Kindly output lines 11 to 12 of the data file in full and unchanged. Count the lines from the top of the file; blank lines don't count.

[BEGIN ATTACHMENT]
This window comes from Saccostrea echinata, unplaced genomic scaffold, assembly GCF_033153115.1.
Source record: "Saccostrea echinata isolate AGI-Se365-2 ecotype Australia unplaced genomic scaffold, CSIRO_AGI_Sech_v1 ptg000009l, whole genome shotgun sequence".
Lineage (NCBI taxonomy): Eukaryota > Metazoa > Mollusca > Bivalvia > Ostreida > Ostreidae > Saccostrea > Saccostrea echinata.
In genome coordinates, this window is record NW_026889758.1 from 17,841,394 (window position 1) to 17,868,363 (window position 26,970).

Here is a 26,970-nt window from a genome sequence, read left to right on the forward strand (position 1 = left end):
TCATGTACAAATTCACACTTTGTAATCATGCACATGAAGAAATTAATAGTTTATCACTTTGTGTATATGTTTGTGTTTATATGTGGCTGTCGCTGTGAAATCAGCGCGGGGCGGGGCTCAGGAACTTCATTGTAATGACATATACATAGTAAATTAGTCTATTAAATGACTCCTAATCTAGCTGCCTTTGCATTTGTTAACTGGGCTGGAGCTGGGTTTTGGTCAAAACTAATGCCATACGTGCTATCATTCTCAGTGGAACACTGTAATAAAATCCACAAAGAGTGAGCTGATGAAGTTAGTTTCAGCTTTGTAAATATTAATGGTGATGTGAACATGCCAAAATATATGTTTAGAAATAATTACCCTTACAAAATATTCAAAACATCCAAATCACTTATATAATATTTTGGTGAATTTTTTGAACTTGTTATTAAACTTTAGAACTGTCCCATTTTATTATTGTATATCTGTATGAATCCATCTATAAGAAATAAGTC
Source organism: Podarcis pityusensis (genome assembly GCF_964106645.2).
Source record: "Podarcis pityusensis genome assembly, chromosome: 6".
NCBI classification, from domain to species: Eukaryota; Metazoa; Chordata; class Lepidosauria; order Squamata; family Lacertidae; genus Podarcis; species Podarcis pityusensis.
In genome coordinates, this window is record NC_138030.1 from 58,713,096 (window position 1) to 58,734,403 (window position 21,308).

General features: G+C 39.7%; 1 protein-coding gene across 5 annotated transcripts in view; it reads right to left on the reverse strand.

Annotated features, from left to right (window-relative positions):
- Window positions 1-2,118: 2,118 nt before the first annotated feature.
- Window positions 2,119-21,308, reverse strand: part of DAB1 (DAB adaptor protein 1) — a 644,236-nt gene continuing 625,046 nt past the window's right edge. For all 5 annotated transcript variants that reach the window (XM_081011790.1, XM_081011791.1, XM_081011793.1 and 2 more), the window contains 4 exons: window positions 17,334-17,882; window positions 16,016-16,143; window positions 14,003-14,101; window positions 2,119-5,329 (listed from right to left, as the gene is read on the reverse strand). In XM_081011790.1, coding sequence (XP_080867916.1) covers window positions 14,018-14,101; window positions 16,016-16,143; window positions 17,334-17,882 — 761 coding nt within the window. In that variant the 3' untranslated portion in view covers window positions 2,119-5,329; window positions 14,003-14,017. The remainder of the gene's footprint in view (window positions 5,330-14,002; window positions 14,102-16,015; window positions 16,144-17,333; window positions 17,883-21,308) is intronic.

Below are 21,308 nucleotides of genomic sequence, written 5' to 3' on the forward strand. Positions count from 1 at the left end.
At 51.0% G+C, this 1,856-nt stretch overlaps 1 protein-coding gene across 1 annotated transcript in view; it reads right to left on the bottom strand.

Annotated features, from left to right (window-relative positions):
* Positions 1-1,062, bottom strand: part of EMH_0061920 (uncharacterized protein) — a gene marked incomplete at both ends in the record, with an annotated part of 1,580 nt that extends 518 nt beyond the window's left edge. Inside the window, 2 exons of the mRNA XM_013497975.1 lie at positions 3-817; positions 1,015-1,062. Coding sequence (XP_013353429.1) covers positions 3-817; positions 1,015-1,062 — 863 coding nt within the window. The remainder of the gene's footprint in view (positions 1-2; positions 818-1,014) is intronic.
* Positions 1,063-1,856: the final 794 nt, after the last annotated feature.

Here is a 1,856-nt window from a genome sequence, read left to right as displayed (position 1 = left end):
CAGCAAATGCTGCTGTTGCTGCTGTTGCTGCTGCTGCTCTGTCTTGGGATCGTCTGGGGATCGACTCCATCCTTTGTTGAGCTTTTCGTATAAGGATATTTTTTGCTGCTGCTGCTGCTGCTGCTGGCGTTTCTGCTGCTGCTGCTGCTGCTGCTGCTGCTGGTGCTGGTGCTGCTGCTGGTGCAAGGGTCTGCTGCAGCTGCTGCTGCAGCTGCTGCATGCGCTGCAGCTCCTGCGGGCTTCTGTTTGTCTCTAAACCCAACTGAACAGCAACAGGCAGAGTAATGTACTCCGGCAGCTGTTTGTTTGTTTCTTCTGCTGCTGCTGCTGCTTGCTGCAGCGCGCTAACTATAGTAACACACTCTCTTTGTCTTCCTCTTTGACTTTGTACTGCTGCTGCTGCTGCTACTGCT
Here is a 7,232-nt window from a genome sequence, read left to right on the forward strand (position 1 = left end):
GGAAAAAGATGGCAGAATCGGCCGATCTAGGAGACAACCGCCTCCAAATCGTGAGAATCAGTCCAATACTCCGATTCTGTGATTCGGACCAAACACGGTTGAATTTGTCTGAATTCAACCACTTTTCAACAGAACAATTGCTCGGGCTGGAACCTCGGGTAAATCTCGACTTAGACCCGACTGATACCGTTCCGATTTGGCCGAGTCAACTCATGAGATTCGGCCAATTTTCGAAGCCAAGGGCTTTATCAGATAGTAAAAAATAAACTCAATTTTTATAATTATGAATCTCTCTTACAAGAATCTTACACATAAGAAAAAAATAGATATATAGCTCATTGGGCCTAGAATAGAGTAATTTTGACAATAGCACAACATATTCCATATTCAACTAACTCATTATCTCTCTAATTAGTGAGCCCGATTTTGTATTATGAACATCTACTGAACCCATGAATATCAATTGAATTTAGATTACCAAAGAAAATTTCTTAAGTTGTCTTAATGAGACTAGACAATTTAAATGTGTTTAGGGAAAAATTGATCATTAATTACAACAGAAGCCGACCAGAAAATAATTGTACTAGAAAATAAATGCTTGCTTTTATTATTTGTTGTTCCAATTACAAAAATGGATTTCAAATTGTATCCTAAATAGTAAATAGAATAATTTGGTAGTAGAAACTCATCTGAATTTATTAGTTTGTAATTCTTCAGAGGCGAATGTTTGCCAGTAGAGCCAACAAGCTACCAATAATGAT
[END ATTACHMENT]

General features: G+C 39.7%; 1 protein-coding gene across 5 annotated transcripts in view; it reads right to left on the reverse strand.

Annotated features, from left to right (window-relative positions):